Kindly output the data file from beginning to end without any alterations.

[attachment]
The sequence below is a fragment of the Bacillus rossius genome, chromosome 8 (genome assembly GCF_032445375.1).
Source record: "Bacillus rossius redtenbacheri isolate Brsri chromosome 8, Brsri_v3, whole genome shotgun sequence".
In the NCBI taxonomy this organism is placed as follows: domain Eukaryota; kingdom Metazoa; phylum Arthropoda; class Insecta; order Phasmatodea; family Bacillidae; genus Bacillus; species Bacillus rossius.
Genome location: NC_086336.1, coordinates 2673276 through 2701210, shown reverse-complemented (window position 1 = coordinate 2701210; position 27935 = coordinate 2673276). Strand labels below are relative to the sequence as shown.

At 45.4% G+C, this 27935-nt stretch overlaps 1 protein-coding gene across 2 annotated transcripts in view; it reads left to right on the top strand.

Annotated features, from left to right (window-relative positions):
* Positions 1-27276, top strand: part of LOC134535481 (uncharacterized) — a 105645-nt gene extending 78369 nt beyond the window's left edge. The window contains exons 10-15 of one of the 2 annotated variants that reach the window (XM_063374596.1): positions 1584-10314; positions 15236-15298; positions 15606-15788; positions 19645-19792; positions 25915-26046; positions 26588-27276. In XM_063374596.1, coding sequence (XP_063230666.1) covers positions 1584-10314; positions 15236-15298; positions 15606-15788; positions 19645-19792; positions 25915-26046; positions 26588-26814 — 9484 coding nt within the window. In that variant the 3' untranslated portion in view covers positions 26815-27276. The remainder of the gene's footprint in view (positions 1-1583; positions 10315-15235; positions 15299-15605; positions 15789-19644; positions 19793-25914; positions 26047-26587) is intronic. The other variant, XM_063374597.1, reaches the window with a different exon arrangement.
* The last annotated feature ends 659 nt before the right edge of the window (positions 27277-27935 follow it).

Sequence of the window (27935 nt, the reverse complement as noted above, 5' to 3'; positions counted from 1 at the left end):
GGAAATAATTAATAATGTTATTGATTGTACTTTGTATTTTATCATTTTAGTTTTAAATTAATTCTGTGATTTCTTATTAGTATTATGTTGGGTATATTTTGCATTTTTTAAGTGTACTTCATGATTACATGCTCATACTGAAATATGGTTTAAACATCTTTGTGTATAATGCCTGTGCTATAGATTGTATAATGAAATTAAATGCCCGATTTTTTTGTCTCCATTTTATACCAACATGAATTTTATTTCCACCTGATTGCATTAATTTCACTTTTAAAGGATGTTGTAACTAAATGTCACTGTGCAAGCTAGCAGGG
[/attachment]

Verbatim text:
The sequence below is a fragment of the Bacillus rossius genome, chromosome 8 (genome assembly GCF_032445375.1).
Source record: "Bacillus rossius redtenbacheri isolate Brsri chromosome 8, Brsri_v3, whole genome shotgun sequence".
In the NCBI taxonomy this organism is placed as follows: domain Eukaryota; kingdom Metazoa; phylum Arthropoda; class Insecta; order Phasmatodea; family Bacillidae; genus Bacillus; species Bacillus rossius.
Genome location: NC_086336.1, coordinates 2673276 through 2701210, shown reverse-complemented (window position 1 = coordinate 2701210; position 27935 = coordinate 2673276). Strand labels below are relative to the sequence as shown.

At 45.4% G+C, this 27935-nt stretch overlaps 1 protein-coding gene across 2 annotated transcripts in view; it reads left to right on the top strand.

Annotated features, from left to right (window-relative positions):
* Positions 1-27276, top strand: part of LOC134535481 (uncharacterized) — a 105645-nt gene extending 78369 nt beyond the window's left edge. The window contains exons 10-15 of one of the 2 annotated variants that reach the window (XM_063374596.1): positions 1584-10314; positions 15236-15298; positions 15606-15788; positions 19645-19792; positions 25915-26046; positions 26588-27276. In XM_063374596.1, coding sequence (XP_063230666.1) covers positions 1584-10314; positions 15236-15298; positions 15606-15788; positions 19645-19792; positions 25915-26046; positions 26588-26814 — 9484 coding nt within the window. In that variant the 3' untranslated portion in view covers positions 26815-27276. The remainder of the gene's footprint in view (positions 1-1583; positions 10315-15235; positions 15299-15605; positions 15789-19644; positions 19793-25914; positions 26047-26587) is intronic. The other variant, XM_063374597.1, reaches the window with a different exon arrangement.
* The last annotated feature ends 659 nt before the right edge of the window (positions 27277-27935 follow it).

Sequence of the window (27935 nt, the reverse complement as noted above, 5' to 3'; positions counted from 1 at the left end):
GGAAATAATTAATAATGTTATTGATTGTACTTTGTATTTTATCATTTTAGTTTTAAATTAATTCTGTGATTTCTTATTAGTATTATGTTGGGTATATTTTGCATTTTTTAAGTGTACTTCATGATTACATGCTCATACTGAAATATGGTTTAAACATCTTTGTGTATAATGCCTGTGCTATAGATTGTATAATGAAATTAAATGCCCGATTTTTTTGTCTCCATTTTATACCAACATGAATTTTATTTCCACCTGATTGCATTAATTTCACTTTTAAAGGATGTTGTAACTAAATGTCACTGTGCAAGCTAGCAGGG